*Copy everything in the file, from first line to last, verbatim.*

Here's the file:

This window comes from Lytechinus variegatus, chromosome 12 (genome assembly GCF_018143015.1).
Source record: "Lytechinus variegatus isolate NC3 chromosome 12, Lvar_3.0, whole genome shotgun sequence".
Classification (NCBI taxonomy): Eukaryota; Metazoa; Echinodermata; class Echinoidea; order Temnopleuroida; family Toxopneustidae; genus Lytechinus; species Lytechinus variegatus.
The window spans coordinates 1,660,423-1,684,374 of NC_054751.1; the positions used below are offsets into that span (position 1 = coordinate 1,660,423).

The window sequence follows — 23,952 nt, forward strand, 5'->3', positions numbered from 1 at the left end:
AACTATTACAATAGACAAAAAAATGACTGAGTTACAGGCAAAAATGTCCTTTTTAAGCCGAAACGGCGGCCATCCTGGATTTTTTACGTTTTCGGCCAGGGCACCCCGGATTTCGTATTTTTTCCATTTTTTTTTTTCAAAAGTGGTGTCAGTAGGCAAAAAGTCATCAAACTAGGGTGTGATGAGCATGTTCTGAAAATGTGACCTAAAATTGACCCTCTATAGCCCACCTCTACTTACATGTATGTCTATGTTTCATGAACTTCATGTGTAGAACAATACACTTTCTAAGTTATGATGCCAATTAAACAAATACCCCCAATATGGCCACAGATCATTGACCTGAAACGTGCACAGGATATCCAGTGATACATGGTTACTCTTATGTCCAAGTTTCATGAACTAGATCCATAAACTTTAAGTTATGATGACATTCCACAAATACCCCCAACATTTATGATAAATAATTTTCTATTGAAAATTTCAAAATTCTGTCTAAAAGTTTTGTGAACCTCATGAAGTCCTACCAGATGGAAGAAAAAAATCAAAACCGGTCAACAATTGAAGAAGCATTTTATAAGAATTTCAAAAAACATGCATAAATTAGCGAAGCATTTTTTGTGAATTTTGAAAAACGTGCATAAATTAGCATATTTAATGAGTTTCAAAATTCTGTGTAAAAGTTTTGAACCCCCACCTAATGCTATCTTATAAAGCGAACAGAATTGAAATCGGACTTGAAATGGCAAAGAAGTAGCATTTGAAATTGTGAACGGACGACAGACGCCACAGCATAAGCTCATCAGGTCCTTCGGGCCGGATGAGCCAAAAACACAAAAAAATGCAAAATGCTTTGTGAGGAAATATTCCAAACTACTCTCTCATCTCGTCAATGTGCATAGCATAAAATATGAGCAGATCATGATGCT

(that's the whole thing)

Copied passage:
This window comes from Lytechinus variegatus, chromosome 12 (genome assembly GCF_018143015.1).
Source record: "Lytechinus variegatus isolate NC3 chromosome 12, Lvar_3.0, whole genome shotgun sequence".
Classification (NCBI taxonomy): Eukaryota; Metazoa; Echinodermata; class Echinoidea; order Temnopleuroida; family Toxopneustidae; genus Lytechinus; species Lytechinus variegatus.
The window spans coordinates 1,660,423-1,684,374 of NC_054751.1; the positions used below are offsets into that span (position 1 = coordinate 1,660,423).

The window sequence follows — 23,952 nt, forward strand, 5'->3', positions numbered from 1 at the left end:
AACTATTACAATAGACAAAAAAATGACTGAGTTACAGGCAAAAATGTCCTTTTTAAGCCGAAACGGCGGCCATCCTGGATTTTTTACGTTTTCGGCCAGGGCACCCCGGATTTCGTATTTTTTCCATTTTTTTTTTTCAAAAGTGGTGTCAGTAGGCAAAAAGTCATCAAACTAGGGTGTGATGAGCATGTTCTGAAAATGTGACCTAAAATTGACCCTCTATAGCCCACCTCTACTTACATGTATGTCTATGTTTCATGAACTTCATGTGTAGAACAATACACTTTCTAAGTTATGATGCCAATTAAACAAATACCCCCAATATGGCCACAGATCATTGACCTGAAACGTGCACAGGATATCCAGTGATACATGGTTACTCTTATGTCCAAGTTTCATGAACTAGATCCATAAACTTTAAGTTATGATGACATTCCACAAATACCCCCAACATTTATGATAAATAATTTTCTATTGAAAATTTCAAAATTCTGTCTAAAAGTTTTGTGAACCTCATGAAGTCCTACCAGATGGAAGAAAAAAATCAAAACCGGTCAACAATTGAAGAAGCATTTTATAAGAATTTCAAAAAACATGCATAAATTAGCGAAGCATTTTTTGTGAATTTTGAAAAACGTGCATAAATTAGCATATTTAATGAGTTTCAAAATTCTGTGTAAAAGTTTTGAACCCCCACCTAATGCTATCTTATAAAGCGAACAGAATTGAAATCGGACTTGAAATGGCAAAGAAGTAGCATTTGAAATTGTGAACGGACGACAGACGCCACAGCATAAGCTCATCAGGTCCTTCGGGCCGGATGAGCCAAAAACACAAAAAAATGCAAAATGCTTTGTGAGGAAATATTCCAAACTACTCTCTCATCTCGTCAATGTGCATAGCATAAAATATGAGCAGATCATGATGCT